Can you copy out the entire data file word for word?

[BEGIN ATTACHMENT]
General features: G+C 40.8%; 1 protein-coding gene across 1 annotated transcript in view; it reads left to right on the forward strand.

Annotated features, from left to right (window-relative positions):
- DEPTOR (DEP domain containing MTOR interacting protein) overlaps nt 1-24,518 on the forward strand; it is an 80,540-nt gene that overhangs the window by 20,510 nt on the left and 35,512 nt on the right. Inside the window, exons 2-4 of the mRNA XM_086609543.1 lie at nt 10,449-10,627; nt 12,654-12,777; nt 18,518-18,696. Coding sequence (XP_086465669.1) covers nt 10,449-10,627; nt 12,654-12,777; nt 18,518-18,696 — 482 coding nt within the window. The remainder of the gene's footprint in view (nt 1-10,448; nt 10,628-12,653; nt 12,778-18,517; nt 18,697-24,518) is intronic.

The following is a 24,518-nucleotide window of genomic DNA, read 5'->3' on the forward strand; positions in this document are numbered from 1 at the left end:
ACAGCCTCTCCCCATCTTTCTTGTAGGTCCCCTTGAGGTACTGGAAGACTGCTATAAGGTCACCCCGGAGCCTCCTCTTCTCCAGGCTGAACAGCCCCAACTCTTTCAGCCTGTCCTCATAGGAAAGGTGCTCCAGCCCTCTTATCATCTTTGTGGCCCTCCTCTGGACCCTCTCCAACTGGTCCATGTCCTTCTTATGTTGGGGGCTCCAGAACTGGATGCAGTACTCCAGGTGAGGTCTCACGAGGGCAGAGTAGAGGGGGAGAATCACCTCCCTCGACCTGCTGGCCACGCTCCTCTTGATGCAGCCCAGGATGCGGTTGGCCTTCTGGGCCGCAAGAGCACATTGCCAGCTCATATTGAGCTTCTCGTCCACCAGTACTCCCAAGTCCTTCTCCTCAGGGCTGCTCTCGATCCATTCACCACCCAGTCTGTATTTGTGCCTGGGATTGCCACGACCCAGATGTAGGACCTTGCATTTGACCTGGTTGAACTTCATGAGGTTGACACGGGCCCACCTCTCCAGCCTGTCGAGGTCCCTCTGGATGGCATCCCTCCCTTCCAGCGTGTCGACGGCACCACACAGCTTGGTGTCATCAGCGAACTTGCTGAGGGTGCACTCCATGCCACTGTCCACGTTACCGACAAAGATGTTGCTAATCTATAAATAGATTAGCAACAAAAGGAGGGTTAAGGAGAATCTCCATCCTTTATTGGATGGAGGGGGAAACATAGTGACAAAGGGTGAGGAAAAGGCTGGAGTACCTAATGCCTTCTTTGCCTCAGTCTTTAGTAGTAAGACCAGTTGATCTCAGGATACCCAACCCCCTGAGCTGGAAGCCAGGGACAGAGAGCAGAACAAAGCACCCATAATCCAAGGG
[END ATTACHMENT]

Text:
General features: G+C 40.8%; 1 protein-coding gene across 1 annotated transcript in view; it reads left to right on the forward strand.

Annotated features, from left to right (window-relative positions):
- DEPTOR (DEP domain containing MTOR interacting protein) overlaps nt 1-24,518 on the forward strand; it is an 80,540-nt gene that overhangs the window by 20,510 nt on the left and 35,512 nt on the right. Inside the window, exons 2-4 of the mRNA XM_086609543.1 lie at nt 10,449-10,627; nt 12,654-12,777; nt 18,518-18,696. Coding sequence (XP_086465669.1) covers nt 10,449-10,627; nt 12,654-12,777; nt 18,518-18,696 — 482 coding nt within the window. The remainder of the gene's footprint in view (nt 1-10,448; nt 10,628-12,653; nt 12,778-18,517; nt 18,697-24,518) is intronic.

The following is a 24,518-nucleotide window of genomic DNA, read 5'->3' on the forward strand; positions in this document are numbered from 1 at the left end:
ACAGCCTCTCCCCATCTTTCTTGTAGGTCCCCTTGAGGTACTGGAAGACTGCTATAAGGTCACCCCGGAGCCTCCTCTTCTCCAGGCTGAACAGCCCCAACTCTTTCAGCCTGTCCTCATAGGAAAGGTGCTCCAGCCCTCTTATCATCTTTGTGGCCCTCCTCTGGACCCTCTCCAACTGGTCCATGTCCTTCTTATGTTGGGGGCTCCAGAACTGGATGCAGTACTCCAGGTGAGGTCTCACGAGGGCAGAGTAGAGGGGGAGAATCACCTCCCTCGACCTGCTGGCCACGCTCCTCTTGATGCAGCCCAGGATGCGGTTGGCCTTCTGGGCCGCAAGAGCACATTGCCAGCTCATATTGAGCTTCTCGTCCACCAGTACTCCCAAGTCCTTCTCCTCAGGGCTGCTCTCGATCCATTCACCACCCAGTCTGTATTTGTGCCTGGGATTGCCACGACCCAGATGTAGGACCTTGCATTTGACCTGGTTGAACTTCATGAGGTTGACACGGGCCCACCTCTCCAGCCTGTCGAGGTCCCTCTGGATGGCATCCCTCCCTTCCAGCGTGTCGACGGCACCACACAGCTTGGTGTCATCAGCGAACTTGCTGAGGGTGCACTCCATGCCACTGTCCACGTTACCGACAAAGATGTTGCTAATCTATAAATAGATTAGCAACAAAAGGAGGGTTAAGGAGAATCTCCATCCTTTATTGGATGGAGGGGGAAACATAGTGACAAAGGGTGAGGAAAAGGCTGGAGTACCTAATGCCTTCTTTGCCTCAGTCTTTAGTAGTAAGACCAGTTGATCTCAGGATACCCAACCCCCTGAGCTGGAAGCCAGGGACAGAGAGCAGAACAAAGCACCCATAATCCAAGGG